Profound understanding combined with an ability to explain, to share his insights with others! Without realizing it at the time, in the broader sense, in the manner in which he taught that class on Robert Frost, Robert Merle became the model – no one else ever came close – to what I have, my whole life of nearly half a century of teaching – of what I would aspire to – and rarely achieve – as a teacher. Thinking back upon it, listening to Robert Merle in the late fall of 1964 and marveling at each lecture, each one so precious, nurtured my own interest in teaching. How else can I explain why it is that over the years, I have repeatedly returned not only to Robert Frost, but to the life work of Robert Merle. I continue to do so.

Robert Merle has a long and productive life. In 2008 one of his sons, Pierre Merle published a detailed biography of his father, entitled Robert Merle: Une vie de passions (Editions de l’Aube, 2008; republished by De Fallois, 2013). The book is organized around a question: how is it that a young French boy, running through the streets of Algiers, became a writer? The different stages of his life are explained, analyzed including the impact of having been a prisoner of war in Germany, his political engagements, affairs. I have ordered the book and will, over the course of this year, read it. This essay thus, is more of a sketch, an appreciation than an in-depth analysis fo Merle’s work. While I enjoy reading him in French, how I wish that more of his work had been translated into English and other languages because I believe his writing would have broad appeal beyond his francophone readership.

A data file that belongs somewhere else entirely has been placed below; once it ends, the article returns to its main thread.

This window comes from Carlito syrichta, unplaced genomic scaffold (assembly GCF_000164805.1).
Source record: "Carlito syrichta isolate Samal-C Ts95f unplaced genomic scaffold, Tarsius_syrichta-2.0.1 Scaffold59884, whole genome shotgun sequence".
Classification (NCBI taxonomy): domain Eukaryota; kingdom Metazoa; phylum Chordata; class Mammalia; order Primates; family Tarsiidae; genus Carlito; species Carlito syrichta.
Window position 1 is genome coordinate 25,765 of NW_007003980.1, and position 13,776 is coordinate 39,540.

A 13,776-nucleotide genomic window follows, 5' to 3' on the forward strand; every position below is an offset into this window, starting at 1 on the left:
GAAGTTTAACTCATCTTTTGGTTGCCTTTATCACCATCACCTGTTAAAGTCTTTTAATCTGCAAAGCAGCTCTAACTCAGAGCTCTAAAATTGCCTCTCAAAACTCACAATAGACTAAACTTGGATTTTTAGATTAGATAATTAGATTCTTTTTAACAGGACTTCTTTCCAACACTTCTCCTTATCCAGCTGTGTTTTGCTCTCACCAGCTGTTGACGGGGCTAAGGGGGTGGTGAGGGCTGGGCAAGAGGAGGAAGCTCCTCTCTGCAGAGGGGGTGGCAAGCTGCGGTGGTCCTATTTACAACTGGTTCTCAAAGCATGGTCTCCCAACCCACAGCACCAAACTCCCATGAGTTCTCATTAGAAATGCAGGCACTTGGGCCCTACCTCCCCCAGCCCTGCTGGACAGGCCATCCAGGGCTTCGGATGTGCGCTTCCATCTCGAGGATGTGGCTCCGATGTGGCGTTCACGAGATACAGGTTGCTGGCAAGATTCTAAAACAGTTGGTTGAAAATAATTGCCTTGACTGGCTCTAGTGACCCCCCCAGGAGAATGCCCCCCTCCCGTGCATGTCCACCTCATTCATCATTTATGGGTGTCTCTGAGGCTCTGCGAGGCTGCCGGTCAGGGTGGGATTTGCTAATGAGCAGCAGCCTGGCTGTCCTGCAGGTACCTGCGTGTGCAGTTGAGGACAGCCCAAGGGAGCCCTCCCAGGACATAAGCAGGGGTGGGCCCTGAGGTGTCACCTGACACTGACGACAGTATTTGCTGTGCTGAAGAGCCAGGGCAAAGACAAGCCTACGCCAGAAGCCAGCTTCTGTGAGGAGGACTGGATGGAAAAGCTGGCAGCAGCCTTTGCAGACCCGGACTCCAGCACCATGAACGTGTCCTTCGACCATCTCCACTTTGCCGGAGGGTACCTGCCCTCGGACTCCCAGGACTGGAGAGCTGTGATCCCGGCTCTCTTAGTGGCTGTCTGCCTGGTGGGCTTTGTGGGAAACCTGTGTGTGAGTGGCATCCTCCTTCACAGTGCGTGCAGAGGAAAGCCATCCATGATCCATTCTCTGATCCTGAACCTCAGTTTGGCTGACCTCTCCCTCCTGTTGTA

Robert Merle was born in Tebessa, eastern Algeria near the Tunisian border on August 28, 1908; he lived to be 95, dying in 2004 at Grosrouvre, Yvelines, France west of Paris. His father, Félix Merle, also an Algerian-born Frenchman, contracted typhus as a part of the French military involved in failed Allied effort to seize Gallipoli, in the Dardanelles in 1915. He was repatriated to Marseilles to recover. Son Robert completed both his high school (“lycée” in French) and university studies in Paris. Robert Merle graduated at the top his university class with a doctorate in Philosophy with a specialization in English. His doctoral thesis was an analysis of Oscar Wilde’s letters. Merle would continue to study and write about Wilde later. Soon after graduating with this doctorate he began a career in academia first at the high school, but soon thereafter at the university level. Merle taught high school in Bordeaux and Marseilles before receiving an appointment at Neuilly-sur-Seine, just outside Paris. At Neuilly he made the acquaintance of Jean Paul Sartre, who would influence his thinking and writing.